10 countries with the lowest percentage of urban residents

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In the middle of the 20th century, the rural population outnumbered the urban population by almost two and a half times. However, rapidly developing urbanization has led to the fact that already in 2007, for the first time in human history, the number of urban residents was higher than those who live outside the cities. And currently, according to the United Nations, the level of world urbanization is over 55%. The statistics predict a steady continuation of this trend – from 2020 to 2025, the urban population is expected to grow by 1.63 percent annually. But there are also countries that are the exception to the big picture. Here are ten countries in which the majority of their citizens are rural residents.

Ranking of countries with the lowest percentage of urban residents

Nomination a place Country Percentage of urban population
Ranking of countries with the lowest percentage of urban residents 10 Nepal 19.7%
9 South Sudan 19.6%
8 Sri Lanka 18.5%
7 Samoa 18.2%
6 Rwanda 17.2%
5 Malawi 16.9%
4 Niger 16.4%
3 Liechtenstein 14.3%
2 Papua New Guinea 13.2%
1 Burundi 13 %

Nepal

Rating: 4.1

Nepal

The highest mountainous country in the world is located in the southern part of Asia, right in the middle of the Himalayas. This is a very ancient state, the first mention of which dates back to the 8th century BC. Of the total population of Nepal, whose number reaches 29.3 million, only 19.7 percent live in cities. The largest city is Kathmandu, home to about a million people. The vast majority of able-bodied Nepalese are employed in agriculture. Half of all cultivated land is set aside for rice fields, and wheat, potatoes, corn, tobacco and sugar cane are grown here. Since the territory of Nepal consists mainly of mountainous terrain and only a modest part of it is suitable for agricultural purposes, terracing of slopes is traditionally used to expand arable fields. Land cultivation is usually done manually; most residents do not have access to expensive means of agricultural mechanization. Grazing livestock is flourishing in the mountainous regions: breeding yaks, cows and sheep. In recent decades, an increasing number of Nepalese are involved in tourism. The country is very popular with both connoisseurs of Buddhist shrines and climbers.

South Sudan

Rating: 4.2

South Sudan

South Sudan is still a very young state that has existed since 2011 after secession from Sudan through a peaceful referendum. It is home to 12.58 million people. The country's landscape consists mainly of dense equatorial forests, low mountain ranges and dry steppes. Despite the scarcity of cultivable land and the hot climate, the agricultural sector is an essential part of the local economy. In South Sudan, cotton, peanuts, wheat, sugarcane and many other crops are grown for both domestic production and export. But the key component on which the country's budget relies is oil production. Thus, the majority of residents work in the fields, on farms, or in enterprises related to the oil industry. The state's urbanization rate is 19.6 percent. The largest city and capital, Juba, is home to about 200,000 people.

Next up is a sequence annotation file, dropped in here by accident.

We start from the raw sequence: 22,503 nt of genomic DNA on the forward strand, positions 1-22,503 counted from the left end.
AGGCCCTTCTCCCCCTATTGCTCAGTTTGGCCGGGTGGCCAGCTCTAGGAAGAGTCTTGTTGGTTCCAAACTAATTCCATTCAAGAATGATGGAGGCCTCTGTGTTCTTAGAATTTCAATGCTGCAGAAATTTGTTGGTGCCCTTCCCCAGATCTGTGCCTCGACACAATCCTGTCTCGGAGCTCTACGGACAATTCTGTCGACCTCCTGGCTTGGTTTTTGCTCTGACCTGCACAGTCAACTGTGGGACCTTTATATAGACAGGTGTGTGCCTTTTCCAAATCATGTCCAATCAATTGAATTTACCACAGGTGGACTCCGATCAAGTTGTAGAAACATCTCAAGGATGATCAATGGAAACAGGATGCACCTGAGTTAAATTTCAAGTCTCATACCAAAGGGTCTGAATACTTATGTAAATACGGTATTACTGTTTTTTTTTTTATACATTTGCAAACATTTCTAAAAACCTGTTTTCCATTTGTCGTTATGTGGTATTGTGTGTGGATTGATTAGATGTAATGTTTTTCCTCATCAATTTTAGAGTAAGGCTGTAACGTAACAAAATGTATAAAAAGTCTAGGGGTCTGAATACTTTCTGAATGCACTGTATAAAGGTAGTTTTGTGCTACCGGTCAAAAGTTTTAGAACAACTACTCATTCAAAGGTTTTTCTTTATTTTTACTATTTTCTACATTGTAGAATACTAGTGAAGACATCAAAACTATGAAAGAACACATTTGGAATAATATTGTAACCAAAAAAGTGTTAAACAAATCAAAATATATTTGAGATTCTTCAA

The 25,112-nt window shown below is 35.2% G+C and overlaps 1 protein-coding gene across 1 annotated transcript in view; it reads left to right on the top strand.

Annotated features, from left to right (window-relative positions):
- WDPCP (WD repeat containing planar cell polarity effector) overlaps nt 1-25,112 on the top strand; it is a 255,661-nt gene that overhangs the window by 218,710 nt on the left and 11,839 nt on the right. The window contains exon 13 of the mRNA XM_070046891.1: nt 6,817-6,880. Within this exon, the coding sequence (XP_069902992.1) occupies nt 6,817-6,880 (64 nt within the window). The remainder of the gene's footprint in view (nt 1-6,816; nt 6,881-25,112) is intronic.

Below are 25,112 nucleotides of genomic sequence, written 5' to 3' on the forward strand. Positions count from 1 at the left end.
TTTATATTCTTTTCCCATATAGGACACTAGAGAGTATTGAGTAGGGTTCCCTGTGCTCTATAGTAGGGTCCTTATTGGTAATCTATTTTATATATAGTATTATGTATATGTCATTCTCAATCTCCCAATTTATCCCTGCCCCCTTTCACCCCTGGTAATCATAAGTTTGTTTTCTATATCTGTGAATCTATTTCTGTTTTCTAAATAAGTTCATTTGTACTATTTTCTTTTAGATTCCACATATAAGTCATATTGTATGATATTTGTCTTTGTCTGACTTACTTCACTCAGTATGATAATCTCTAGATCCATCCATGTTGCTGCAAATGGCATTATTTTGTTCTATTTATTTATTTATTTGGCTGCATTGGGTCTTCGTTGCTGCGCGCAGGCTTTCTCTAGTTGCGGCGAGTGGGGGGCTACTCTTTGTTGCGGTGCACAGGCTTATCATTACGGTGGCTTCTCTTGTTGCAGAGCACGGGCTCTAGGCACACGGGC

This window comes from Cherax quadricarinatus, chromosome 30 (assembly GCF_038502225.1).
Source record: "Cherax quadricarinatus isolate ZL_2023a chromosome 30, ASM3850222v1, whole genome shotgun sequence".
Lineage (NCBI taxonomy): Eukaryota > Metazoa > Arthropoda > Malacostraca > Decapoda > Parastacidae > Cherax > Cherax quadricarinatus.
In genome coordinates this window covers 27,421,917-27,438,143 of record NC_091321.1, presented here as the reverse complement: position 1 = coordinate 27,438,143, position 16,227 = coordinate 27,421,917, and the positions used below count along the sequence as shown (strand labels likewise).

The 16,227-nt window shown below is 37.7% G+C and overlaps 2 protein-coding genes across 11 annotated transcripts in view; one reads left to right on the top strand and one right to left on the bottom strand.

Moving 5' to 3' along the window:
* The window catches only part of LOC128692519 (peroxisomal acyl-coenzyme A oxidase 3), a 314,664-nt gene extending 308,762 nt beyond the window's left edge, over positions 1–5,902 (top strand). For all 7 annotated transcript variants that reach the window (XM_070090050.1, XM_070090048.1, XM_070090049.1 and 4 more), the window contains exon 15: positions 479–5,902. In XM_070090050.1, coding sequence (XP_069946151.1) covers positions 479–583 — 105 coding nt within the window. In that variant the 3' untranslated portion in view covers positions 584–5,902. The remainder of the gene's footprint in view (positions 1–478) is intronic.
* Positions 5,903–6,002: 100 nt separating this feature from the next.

Sri Lanka

Rating: 4.3

Sri Lanka

A relatively small island with an area of ​​just over 65 and a half thousand kilometers, located in the Indian Ocean, at a distance of 800 kilometers from the equator. Of the total population of 21.44 million people, 18.5 percent live in cities. The most densely populated is the southwestern coast of the island. The largest city called Colombo, which also serves as the capital and main port, is home to 750 thousand people. The country's economy is based on agriculture, tourism and the extraction of valuable minerals. Sri Lanka supplies up to 10 percent of all tea in the world, and rubber and cinnamon are also grown here. The island has long been known for its precious minerals: sapphires, rubies and topaz. Almost half of all blue sapphires are native to Sri Lanka. Currently, the deposits are not so rich, but the extraction of stones continues. The tourism sector is developing rapidly, providing employment to local residents who live near historical sites and nature reserves. The country has as many as eight World Heritage Sites of interest to travelers, not to mention the unique flora and fauna of the national parks.

Samoa

Rating: 4.4

Samoa

The Independent State of Samoa is located in the Pacific Ocean and consists of nine islands. It occupies most of the archipelago of the same name, the rest of the islands of which belong to American Samoa. The population reaches 200 thousand people. Slightly less than three quarters of the inhabitants live on Upolu Island. The capital of Samoa, Apia, is also the only city in the country, so it is not surprising that the urbanization rate here is only 18.2%. The agricultural sector plays a major role in the economy, this industry supplies high quality coconut oil and milk, bananas and cocoa for export. In the 1970s, an American timber company operated on the islands, but the Samoan government, dissatisfied with its predatory strategy, soon bought out the enterprises, and took the work of harvesting and exporting valuable timber under state control. The tourism sector is also very developed in the country, accounting for up to 25% of the gross domestic product.

Rwanda

Rating: 4.5

Rwanda